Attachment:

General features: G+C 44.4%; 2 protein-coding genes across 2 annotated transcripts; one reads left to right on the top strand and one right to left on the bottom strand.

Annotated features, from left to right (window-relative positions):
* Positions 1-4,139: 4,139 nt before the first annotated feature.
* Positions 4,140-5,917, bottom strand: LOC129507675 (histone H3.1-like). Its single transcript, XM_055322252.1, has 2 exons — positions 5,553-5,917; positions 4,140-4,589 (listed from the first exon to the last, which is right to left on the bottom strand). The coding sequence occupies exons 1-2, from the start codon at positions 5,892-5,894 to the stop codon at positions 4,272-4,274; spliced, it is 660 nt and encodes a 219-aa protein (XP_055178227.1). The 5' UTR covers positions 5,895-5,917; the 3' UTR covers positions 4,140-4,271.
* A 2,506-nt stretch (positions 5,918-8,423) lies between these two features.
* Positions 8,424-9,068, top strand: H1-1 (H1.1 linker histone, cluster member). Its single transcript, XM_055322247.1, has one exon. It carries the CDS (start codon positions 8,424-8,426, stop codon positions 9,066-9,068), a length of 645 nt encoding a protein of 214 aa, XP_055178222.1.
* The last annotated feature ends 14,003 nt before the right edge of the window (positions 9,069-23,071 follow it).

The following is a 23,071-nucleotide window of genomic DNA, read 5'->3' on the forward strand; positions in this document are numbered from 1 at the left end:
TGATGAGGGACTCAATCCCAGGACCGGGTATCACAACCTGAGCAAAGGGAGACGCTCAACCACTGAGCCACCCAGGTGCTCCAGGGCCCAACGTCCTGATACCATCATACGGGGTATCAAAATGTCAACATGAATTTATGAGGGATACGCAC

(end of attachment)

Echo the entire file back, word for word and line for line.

General features: G+C 44.4%; 2 protein-coding genes across 2 annotated transcripts; one reads left to right on the top strand and one right to left on the bottom strand.

Annotated features, from left to right (window-relative positions):
* Positions 1-4,139: 4,139 nt before the first annotated feature.
* Positions 4,140-5,917, bottom strand: LOC129507675 (histone H3.1-like). Its single transcript, XM_055322252.1, has 2 exons — positions 5,553-5,917; positions 4,140-4,589 (listed from the first exon to the last, which is right to left on the bottom strand). The coding sequence occupies exons 1-2, from the start codon at positions 5,892-5,894 to the stop codon at positions 4,272-4,274; spliced, it is 660 nt and encodes a 219-aa protein (XP_055178227.1). The 5' UTR covers positions 5,895-5,917; the 3' UTR covers positions 4,140-4,271.
* A 2,506-nt stretch (positions 5,918-8,423) lies between these two features.
* Positions 8,424-9,068, top strand: H1-1 (H1.1 linker histone, cluster member). Its single transcript, XM_055322247.1, has one exon. It carries the CDS (start codon positions 8,424-8,426, stop codon positions 9,066-9,068), a length of 645 nt encoding a protein of 214 aa, XP_055178222.1.
* The last annotated feature ends 14,003 nt before the right edge of the window (positions 9,069-23,071 follow it).

The following is a 23,071-nucleotide window of genomic DNA, read 5'->3' on the forward strand; positions in this document are numbered from 1 at the left end:
TGATGAGGGACTCAATCCCAGGACCGGGTATCACAACCTGAGCAAAGGGAGACGCTCAACCACTGAGCCACCCAGGTGCTCCAGGGCCCAACGTCCTGATACCATCATACGGGGTATCAAAATGTCAACATGAATTTATGAGGGATACGCAC